If you’ve been around the brewery at all over the last couple weeks, you’ve had a chance to try our latest creation, the Bahnhof Gose (pronounced “bon-hoof go-suh”)
Gose is a really interesting style of beer, originating in Germany and not conforming to the well-known Reinheitsgebot, which is Germany’s beer purity law. The purity law states that beer should only contain malt, hops, water, and yeast. However, Gose is allowed under this law because it is a regional specialty, even though it traditionally contains lactobacillus (which is a bacteria, not a yeast) as well as coriander and salt. The lactobacillus is used in fermentation along with the yeast and makes this technically a sour beer from the production of lactic acid, although it’s very different from some of the more mouth-puckering sours that we traditionally think of. Along the lines of a Berlinner Weisse, it’s more of a tartness than a full-blown sour.
Gose is really only available in a couple places in Germany, and is regional to the Leipzig area. If you’re interested in a little more history on Gose, there’s some interesting details in the German Beer Institute article on the subject.
I got an opportunity to travel to Leipzig about 2 years ago, and while I was there, I decided to track down a “Gosenschenke”, which is a bar that serves Gose. I ended up at Ohne Bedenken where I had a wonderful meal of pork knuckle and several pints of Gose, followed by a move to the bar from my table and even more pints of Gose. I met a couple fine gentlemen the night I was there who helped me on my quest to intimately understand the style, and had a wonderful time. I was even able to dig up a photo from that evening with the two fine gents that I met at the bar. The one on the left is Johannes, who is the restaurant manager at the Gosenchenke, and although I don’t remember the gentleman on the right’s name, he said he lived next door to the pub and assured me that he would be there if I ever came back.
The Gose that I remember was slightly tart, but not overwhelmingly sour with some subtle fruit notes, like green apple and orange, and had a really nice dry finish, but didn’t actually taste overly salty like you would think of seawater or something of the sort. The salt and coriander basically dried out the finish of the beer, and just made you want to get another glass of it more than anything (which is a pretty desirable attribute if you’re a brewer!).
I packed up a couple growlers to go, and stumbled outside to find a cab that evening, with a distinct impression of wanting to someday brew a Gose at my establishment. At the time, I was about a month away from signing a lease on the space that Wanderlust currently occupies, so the thought of brewing a Gose faded into the back of my mind in favor of things like “building a bar” and “getting building permits approved”. Even though it will be two years since that evening in Leipzig come January, I have kept the constant reminder of that experience sitting on a shelf at my house. The distinct shape of the Gose bottle staring at me, with the wrinkled and slightly crooked label on it that the bartender hastily applied after filling this beautiful bottle from the tap.
So here we are, almost 2 years later, bringing that idea to fruition. Justin and I put our heads together about a month ago and came up with the idea and the recipe for a Gose. We used a technique called a sour mash to give the beer it’s tartness, and added alderwood-smoked sea salt after the fermentation was finished to dry out the finish and give it a slightly salty aftertaste. We decided to forgo the coriander and opted to try and get some clove-like spice from the german hefeweizen yeast that we had in house instead.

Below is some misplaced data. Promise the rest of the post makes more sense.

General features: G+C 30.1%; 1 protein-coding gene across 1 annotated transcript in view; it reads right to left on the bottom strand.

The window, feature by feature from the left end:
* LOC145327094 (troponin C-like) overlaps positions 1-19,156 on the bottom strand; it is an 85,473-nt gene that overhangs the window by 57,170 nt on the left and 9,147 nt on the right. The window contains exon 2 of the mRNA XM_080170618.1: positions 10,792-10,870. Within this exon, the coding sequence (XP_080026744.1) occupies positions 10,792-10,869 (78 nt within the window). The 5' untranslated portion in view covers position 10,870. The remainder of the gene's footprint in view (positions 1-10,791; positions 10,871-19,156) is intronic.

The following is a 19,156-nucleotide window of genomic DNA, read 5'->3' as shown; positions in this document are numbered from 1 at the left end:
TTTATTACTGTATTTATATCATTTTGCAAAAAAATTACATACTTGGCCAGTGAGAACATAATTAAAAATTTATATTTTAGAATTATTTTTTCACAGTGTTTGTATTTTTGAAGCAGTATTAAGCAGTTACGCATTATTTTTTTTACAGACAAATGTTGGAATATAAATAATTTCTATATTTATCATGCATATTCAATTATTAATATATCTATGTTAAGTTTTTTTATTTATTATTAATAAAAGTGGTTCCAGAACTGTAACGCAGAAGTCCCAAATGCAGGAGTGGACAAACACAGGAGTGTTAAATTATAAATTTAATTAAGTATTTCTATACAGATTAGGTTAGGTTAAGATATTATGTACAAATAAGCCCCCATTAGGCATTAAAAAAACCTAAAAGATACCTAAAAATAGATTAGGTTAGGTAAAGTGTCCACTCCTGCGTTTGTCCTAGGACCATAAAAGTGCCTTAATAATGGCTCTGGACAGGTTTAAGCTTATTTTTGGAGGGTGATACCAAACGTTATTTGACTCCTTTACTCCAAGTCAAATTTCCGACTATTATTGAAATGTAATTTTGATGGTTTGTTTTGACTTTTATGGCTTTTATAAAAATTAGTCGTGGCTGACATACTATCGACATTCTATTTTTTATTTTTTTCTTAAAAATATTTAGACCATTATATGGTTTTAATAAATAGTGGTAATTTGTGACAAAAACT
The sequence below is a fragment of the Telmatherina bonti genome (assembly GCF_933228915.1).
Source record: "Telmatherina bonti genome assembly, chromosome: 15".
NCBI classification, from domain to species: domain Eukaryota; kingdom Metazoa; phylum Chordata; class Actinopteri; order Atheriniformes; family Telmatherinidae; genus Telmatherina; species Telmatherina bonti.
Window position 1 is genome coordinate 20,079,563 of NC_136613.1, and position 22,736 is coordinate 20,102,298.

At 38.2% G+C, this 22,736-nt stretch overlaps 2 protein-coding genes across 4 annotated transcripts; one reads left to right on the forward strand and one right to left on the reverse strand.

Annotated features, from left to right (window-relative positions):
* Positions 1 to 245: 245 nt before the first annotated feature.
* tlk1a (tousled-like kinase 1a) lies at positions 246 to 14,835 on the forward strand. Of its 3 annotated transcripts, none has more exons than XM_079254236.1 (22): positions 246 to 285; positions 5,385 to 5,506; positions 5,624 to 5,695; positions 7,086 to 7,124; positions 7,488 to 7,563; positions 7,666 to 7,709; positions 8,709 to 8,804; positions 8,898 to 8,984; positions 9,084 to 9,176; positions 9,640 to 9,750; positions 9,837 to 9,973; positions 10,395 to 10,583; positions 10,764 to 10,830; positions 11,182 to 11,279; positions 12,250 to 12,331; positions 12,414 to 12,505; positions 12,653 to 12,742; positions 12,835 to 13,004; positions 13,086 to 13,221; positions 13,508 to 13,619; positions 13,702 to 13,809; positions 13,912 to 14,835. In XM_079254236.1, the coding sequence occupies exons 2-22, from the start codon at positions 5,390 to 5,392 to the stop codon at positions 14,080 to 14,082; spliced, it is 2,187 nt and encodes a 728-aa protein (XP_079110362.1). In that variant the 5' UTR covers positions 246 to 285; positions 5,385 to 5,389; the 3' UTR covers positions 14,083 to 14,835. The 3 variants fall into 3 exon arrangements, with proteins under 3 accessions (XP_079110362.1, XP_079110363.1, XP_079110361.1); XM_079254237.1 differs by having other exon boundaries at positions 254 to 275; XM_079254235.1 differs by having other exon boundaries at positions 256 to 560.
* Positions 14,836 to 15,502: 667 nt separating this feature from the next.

I will admit that it’s been almost 2 years since I tasted a proper Gose, but I think we actually did a pretty good job of representing the original, but putting our own stamp on it as well. The beer pours with a really nice fluffy white head from the large amount of wheat in it, which then dissipates quickly from the acidity of the beer. There is a slight overtone of lemon and green apples in the aroma and the flavor with some additional spiciness added from the German hefeweizen yeast. It’s cloudy and unfiltered, as a good German wheat beer should be, and the saltiness is not overpowering but does a good job of drying out the finish.
It’s quickly becoming my go-to beer at the brewery, and if a measure of it’s success is whether you want another after you’re done drinking the first glass, then this beer has been a huge success.
The smoke from the smoked sea salt didn’t really come through, as it ended up being a small amount of salt to achieve the flavor profile we wanted, but it was a fun experiment nonetheless. If you want a taste of the salt itself, we keep a little behind the bar for tasting purposes, and you can keep an eye on the specials list at Pizzicletta as well, they serve it on their rotating specialty pies on occasion (which is where we got the idea to use it).
We’ve got enough of the Gose left to try and keep it around for the month of December, and we’re filling small growlers of it at the brewery for everyone to take home and drink as well. If there is enough demand for it, we may put together a second batch, so let us know what you think. We’ve got it out to a couple accounts as well, like Fire Creek Coffee and Hops on Birch, and if you would like to try it with some food, Pizzicletta will have it in the next week or so.
Finally, for those who aren’t versed in German, you may be wondering what “Bahnhof” means. It translates to “train station”, and is a nod to one of the other Gose breweries in Leipzig (Bayerischer Bahnhof) and the notoriety of the trains coming through Flagstaff.